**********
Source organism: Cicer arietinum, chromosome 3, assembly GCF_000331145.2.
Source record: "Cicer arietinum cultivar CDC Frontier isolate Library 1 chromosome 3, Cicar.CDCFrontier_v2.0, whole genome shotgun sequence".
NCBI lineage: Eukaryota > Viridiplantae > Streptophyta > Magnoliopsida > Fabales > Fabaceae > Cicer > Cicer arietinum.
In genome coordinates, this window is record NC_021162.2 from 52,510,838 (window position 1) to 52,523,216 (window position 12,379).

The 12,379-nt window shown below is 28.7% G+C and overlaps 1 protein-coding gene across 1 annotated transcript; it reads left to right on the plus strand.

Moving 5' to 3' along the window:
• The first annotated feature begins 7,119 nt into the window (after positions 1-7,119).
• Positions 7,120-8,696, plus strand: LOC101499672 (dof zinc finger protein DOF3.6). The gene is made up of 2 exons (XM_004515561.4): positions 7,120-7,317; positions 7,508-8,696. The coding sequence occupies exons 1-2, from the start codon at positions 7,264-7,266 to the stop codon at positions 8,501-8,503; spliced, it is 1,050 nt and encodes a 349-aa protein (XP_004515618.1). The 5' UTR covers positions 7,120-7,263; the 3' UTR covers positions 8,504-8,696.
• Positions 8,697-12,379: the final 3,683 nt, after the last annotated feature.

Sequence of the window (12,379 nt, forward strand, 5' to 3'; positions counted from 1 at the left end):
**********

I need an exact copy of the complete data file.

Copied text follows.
Source organism: Cicer arietinum, chromosome 3, assembly GCF_000331145.2.
Source record: "Cicer arietinum cultivar CDC Frontier isolate Library 1 chromosome 3, Cicar.CDCFrontier_v2.0, whole genome shotgun sequence".
NCBI lineage: Eukaryota > Viridiplantae > Streptophyta > Magnoliopsida > Fabales > Fabaceae > Cicer > Cicer arietinum.
In genome coordinates, this window is record NC_021162.2 from 52,510,838 (window position 1) to 52,523,216 (window position 12,379).

The 12,379-nt window shown below is 28.7% G+C and overlaps 1 protein-coding gene across 1 annotated transcript; it reads left to right on the plus strand.

Moving 5' to 3' along the window:
• The first annotated feature begins 7,119 nt into the window (after positions 1-7,119).
• Positions 7,120-8,696, plus strand: LOC101499672 (dof zinc finger protein DOF3.6). The gene is made up of 2 exons (XM_004515561.4): positions 7,120-7,317; positions 7,508-8,696. The coding sequence occupies exons 1-2, from the start codon at positions 7,264-7,266 to the stop codon at positions 8,501-8,503; spliced, it is 1,050 nt and encodes a 349-aa protein (XP_004515618.1). The 5' UTR covers positions 7,120-7,263; the 3' UTR covers positions 8,504-8,696.
• Positions 8,697-12,379: the final 3,683 nt, after the last annotated feature.

Sequence of the window (12,379 nt, forward strand, 5' to 3'; positions counted from 1 at the left end):